Unlike many entry level and mid-range smartphones, the Nokia Lumia 630 does not draw on any flagship heritage to entice users. Don't let that fool you however, as the Lumia 630 gets all the basics right at a wallet-friendly price, making it very enticing indeed at R2 000.
We mention it time and time again, but value for money is undoubtedly important to consumers, especially given the fact that new smartphone purchase cycle is shrinking by the day. As such, a smartphone that delivers a great experience without breaking the bank is a highly valued commodity. In the case of the Lumia 630 it is a complete win.
Being one of the first devices to sport Microsoft's enhanced Windows Phone 8.1 OS (which we are big fans of), the Lumia 630 serves up all the fundamental elements a smartphone user could want. Its 4.5" IPS LCD display (480x854) offers enough brightness to make on-device navigation and use a pleasant experience. Producing a middle of the road 218 ppi pixel density, the 630 may not amaze onlookers, but certainly gets the job done.
The same pragmatism can be found inside the 630, with Nokia opting for a humbly efficient 1.2 GHz quad-core Snapdragon 400 processor courtesy of Qualcomm. Added to this is 512 MB of RAM, as well as 8 GB of internal storage. Nokia has also fitted a microSD slot for house a far greater 128 GB of storage. This along with the micro-SIM slot are accessed via the removable back cover. Also found in the rear, is a removable 1830 mAh battery, serving a solid day's use under moderate use.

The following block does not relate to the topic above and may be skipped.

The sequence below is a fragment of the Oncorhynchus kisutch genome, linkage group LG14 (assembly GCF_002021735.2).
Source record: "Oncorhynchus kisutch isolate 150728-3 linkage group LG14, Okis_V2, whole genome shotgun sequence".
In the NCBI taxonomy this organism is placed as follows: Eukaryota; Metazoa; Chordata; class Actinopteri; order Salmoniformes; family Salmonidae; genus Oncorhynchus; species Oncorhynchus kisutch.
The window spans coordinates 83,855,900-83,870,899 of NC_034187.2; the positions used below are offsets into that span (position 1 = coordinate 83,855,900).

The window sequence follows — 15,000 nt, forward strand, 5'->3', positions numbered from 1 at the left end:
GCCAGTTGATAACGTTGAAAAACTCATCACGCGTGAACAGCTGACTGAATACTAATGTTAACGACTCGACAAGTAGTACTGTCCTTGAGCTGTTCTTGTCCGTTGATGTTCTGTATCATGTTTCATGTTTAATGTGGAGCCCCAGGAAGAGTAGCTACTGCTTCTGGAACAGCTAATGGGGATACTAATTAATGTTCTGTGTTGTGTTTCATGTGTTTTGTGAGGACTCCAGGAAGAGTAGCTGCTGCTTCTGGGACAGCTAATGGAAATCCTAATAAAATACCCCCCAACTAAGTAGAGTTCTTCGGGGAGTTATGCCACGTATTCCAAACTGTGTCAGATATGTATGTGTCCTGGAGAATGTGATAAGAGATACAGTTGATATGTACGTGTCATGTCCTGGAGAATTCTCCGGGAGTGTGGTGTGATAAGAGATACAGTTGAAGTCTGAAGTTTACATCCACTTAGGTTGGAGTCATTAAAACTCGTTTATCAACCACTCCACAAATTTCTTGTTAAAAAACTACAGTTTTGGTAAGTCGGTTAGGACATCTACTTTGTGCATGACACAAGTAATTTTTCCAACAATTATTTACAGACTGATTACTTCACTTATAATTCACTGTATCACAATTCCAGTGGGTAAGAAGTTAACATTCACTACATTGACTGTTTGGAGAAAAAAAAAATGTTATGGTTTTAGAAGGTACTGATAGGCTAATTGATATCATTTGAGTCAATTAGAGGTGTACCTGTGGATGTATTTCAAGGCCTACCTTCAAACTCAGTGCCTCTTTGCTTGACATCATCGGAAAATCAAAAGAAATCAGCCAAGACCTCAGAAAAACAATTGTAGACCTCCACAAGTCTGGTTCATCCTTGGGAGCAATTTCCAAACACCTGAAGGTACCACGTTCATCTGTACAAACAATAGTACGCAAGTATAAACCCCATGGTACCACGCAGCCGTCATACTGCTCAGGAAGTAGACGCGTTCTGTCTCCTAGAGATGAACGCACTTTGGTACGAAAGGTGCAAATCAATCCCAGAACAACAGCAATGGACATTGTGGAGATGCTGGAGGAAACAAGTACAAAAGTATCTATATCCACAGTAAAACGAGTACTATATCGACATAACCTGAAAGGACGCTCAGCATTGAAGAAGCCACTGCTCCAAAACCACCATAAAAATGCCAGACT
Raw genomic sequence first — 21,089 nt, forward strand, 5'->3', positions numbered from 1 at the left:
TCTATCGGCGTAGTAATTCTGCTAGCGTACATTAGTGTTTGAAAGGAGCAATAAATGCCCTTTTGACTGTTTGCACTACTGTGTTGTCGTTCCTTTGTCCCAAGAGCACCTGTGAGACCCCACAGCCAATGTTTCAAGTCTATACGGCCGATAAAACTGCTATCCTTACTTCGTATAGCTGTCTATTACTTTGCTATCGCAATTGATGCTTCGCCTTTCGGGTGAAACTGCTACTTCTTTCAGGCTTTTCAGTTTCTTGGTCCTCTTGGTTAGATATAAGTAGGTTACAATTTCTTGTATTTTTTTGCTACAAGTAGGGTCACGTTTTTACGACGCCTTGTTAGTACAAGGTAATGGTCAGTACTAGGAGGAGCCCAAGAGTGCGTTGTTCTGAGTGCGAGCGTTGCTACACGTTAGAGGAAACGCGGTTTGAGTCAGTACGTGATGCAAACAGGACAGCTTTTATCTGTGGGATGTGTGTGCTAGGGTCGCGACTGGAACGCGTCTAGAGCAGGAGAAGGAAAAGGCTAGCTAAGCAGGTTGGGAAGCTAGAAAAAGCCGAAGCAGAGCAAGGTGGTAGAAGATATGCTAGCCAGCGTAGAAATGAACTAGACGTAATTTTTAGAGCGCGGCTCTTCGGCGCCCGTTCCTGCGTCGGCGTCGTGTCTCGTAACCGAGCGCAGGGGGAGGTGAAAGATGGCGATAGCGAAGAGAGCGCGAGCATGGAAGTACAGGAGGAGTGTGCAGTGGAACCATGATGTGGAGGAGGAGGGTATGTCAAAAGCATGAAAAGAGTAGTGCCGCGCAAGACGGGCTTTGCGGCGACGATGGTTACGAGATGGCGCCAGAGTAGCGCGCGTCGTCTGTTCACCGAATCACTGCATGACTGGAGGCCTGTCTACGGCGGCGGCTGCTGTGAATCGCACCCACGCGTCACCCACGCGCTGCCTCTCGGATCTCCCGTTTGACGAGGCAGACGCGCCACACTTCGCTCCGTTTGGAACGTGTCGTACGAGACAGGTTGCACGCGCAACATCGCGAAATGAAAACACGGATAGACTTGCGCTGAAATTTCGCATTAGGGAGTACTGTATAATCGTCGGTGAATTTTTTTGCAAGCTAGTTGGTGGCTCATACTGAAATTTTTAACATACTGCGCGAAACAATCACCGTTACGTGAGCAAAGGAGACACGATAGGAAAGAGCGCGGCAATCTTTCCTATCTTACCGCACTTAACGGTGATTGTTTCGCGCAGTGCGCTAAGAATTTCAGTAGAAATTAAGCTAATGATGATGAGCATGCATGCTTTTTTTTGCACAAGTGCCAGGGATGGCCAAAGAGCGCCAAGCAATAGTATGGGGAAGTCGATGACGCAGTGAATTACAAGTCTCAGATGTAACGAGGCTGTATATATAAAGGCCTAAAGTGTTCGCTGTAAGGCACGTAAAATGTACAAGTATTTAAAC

Sticking with the rear you’ll find a 5 MP camera. As with most other smartphone cameras with similar functionality, the 630's performs well in high light conditions, and is best suited for shooting outside in the light of day. It is less convincing indoors however, and produces particularly grainy images while zooming. Another mark against it is the absence of a front facing camera, which may leave selfie takers reeling in disgust, but is not a deal breaker when weighed up against its R2 000 price tag.
When it comes to design, Nokia has kept things simple for the 630, with a subtle angular curve to its sides, in order to make handling a shade easier. If there is one area of its design that proved a little flawed, it was the placement of its power button, located halfway down the right-hand side of the device. It was sometimes difficult to reach, and made single handed use a little cumbersome.
Apart from the button placement issue, there is very little to find fault in with the Lumia 630. When you throw into the mix its R2 000 price tag, Nokia's mid-range WP 8.1 sporting device becomes all the more appealing. For any cost-savvy user who wants a device capable of taking care of their basic multitasking duties, the Lumia 630 is well worth considering.